You can see Paul’s emphasis on the church throughout this passage, especially in Ephesians 3:10 when he says that it’s through the church that the manifold wisdom of God is made known in the heavenly places. The church is right at the center of God’s eternal purpose that’s been realized in Jesus Christ.
What is the church? We take the Greek word for church, ecclesia. That word essentially means a congregation or an assembly. We might define the church very simply as “the people of God assembled.” That’s what the church is: the people of God assembled.
But Paul gives us a deep and a rich picture of the church that he fills out with various images and word pictures in this passage. I want to point these out to you. There are three that are in the passage we read and one more that I want to add at the end. Along the way, having looked at each one of these pictures, what I want to do is suggest a couple of implications and applications that we could draw from each one of these. My hope is that it will remind us both of our identity as the people of God as well as our basic privileges and responsibilities as people who belong to the church of Jesus Christ. So, four illustrations or metaphors for the church.
1. The Church Is the Household of God
You see this in Ephesians 2:19-20.
“So then you are no longer strangers and aliens, but you are fellow citizens with the saints and members of the household of God, built on the foundation of the apostles and prophets, Christ Jesus himself being the cornerstone.”
You also have the phrase “fellow heirs” in Ephesians 3:6. So this is familial language; it’s the language of family.
As we saw last week—I mentioned this last week in the sermon on family—when you look at the family language that’s used in the New Testament—brother and sister and even mother and father—that language is often used to describe the church, because the church is a new family. It is the family of God, with God as our Father, with Christ as our elder brother, and you and I related to one another as brothers and sisters in the family of God. That has tremendous implications for how we are to think about our relationship with the church. The church is not just a building you attend, it’s not just an institution that dispenses religious goods, the church is a family. It’s a community, and we are meant to have these family-type relationships with one another. That means a couple of things for us.
(1) It means, first of all, that we should welcome one another as brothers and sisters in Christ. I mean that in both the literal sense and in the broader, more general sense of the word. Certainly we should be a friendly church, where we are welcoming one another and we are welcoming newcomers among us, so we are constantly holding out the welcome and the greeting and the peace of Christ to those who gather for worship. But it also means that we should embrace one another as being a part of the same family.
You might ask, “How in the world do you do that in a church of 300 people, with two services, where I don’t even know everybody’s name in the church? How do you do that?”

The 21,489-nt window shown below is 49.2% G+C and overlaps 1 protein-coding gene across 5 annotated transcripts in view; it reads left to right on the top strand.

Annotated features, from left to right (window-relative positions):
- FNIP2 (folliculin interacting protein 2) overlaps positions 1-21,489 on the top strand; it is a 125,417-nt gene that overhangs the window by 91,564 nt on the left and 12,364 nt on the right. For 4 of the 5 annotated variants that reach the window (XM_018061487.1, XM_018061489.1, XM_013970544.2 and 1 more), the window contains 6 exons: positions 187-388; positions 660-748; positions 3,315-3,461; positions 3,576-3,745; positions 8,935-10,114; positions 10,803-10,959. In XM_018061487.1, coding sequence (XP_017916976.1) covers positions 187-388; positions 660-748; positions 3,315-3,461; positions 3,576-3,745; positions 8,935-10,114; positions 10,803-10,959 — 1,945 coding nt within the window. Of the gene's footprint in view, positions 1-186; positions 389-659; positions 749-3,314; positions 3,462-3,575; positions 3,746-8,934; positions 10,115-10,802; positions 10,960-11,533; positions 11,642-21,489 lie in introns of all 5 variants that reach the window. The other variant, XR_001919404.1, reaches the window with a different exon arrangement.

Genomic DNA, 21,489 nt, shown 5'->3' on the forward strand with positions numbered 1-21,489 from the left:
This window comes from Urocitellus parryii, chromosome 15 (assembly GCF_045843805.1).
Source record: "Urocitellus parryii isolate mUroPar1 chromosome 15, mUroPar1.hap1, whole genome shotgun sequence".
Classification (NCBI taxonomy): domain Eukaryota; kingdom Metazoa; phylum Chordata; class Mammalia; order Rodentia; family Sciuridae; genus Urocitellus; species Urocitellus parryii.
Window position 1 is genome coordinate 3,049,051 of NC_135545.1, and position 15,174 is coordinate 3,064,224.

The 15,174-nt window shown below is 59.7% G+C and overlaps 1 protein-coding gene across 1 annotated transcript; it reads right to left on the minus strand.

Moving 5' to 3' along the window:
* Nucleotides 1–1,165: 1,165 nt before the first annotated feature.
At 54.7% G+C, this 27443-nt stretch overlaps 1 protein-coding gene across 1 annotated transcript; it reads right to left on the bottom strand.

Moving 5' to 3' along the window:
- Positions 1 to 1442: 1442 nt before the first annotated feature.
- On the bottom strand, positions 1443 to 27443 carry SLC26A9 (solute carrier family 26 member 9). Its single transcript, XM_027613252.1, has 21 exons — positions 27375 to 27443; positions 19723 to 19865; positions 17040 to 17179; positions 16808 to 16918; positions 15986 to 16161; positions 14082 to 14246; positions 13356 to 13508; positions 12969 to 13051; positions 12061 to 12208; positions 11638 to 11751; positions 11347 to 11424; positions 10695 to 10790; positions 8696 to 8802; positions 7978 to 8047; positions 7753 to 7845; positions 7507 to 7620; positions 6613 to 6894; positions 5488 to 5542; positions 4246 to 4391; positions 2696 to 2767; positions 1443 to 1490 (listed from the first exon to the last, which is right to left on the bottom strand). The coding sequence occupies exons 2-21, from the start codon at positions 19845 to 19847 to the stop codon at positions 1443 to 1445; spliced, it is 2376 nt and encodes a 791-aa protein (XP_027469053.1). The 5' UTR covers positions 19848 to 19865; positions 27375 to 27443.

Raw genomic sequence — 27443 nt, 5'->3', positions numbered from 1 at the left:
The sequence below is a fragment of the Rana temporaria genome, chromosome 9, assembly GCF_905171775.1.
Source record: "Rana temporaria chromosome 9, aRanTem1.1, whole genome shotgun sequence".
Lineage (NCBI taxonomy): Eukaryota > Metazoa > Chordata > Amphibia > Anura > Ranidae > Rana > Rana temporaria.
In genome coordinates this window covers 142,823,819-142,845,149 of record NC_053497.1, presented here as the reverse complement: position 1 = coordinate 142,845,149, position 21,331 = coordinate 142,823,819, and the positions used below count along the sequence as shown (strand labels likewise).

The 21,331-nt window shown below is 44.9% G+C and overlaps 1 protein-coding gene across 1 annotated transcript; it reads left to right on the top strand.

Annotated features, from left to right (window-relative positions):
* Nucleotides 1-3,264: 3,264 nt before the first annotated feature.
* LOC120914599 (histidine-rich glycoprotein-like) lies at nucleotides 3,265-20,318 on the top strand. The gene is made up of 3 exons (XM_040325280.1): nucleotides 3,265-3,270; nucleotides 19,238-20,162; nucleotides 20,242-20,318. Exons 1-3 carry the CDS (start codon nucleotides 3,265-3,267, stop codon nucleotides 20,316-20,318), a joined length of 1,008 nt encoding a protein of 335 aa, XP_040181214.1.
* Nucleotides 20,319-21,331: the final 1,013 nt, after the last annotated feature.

I would suggest that you might think of a church of this size being something like a family, with both your nuclear family and your extended family. With your nuclear family—those are the people who live with you in your house—you have a close relationship, where you are interacting with each other on a daily basis, you’re caring for one another, you’re meeting one another’s needs, you’re serving one another. You’re carrying one another’s burdens and sorrows and joys.
But occasionally you go to an extended family gathering. You might even go to a family reunion where you meet an uncle that you’ve never met before. But you’re still related! On those occasions you will perhaps find some points of common ground, you’ll build some affinity, you’ll have some conversation, and you will build a relationship. It's a family relationship even though it’s not as deep as that close, nuclear family relationship.
In the same way, that can form an analogy for our lives together in the church. When you come to a church of this size, you need to be a part of a smaller group of people where you are building these close brother, sisterly relationships with one another. That can be a small group, it can be a ministry team, it can be a more informal friendship where there’s a discipling relationship. Maybe you’re meeting regularly with an older brother in Christ or you’re meeting regularly with a younger sister in Christ and you’re building a friendship in that way. It could be a Bible study that you attend or a prayer group or a class. There are many, many different options. We’re talking about these all the time at Redeemer—many ways that you can plug in in a smaller gathering. I want to encourage you to do that. That’s one of the ways you get involved in a church and you build these family relationships. That becomes the group that you care for in a practical way, the group that you’re praying for, that you are serving, that you are being served by. It’s the group that you are building these close family relationships with.
At the same time, you’re meeting people and should be meeting people every week, maybe people you haven’t met before. You’re talking to someone; it’s a familiar face, but you can’t place the name and face together, you can’t connect that. So, take initiative and welcome one another and get to know your extended family that gathers here week after week for worship at Redeemer Church. Those are ways that we can foster this family atmosphere, this family relationship in the church. We need to welcome one another as brothers and sisters, because we are! If we’re in Christ, we have this relationship in Christ.
(2) Here’s the second implication: we need to resist the pull of individualism that’s in our culture, and we resist that by belonging to the church, by really belonging to the church. That, of course, means something like church membership, but it also means a deep investment of our time and our affection and our energy into the church so that we have a sense of belonging in the community. We need this because of the problems of individualism in our secular society and the isolation that that brings.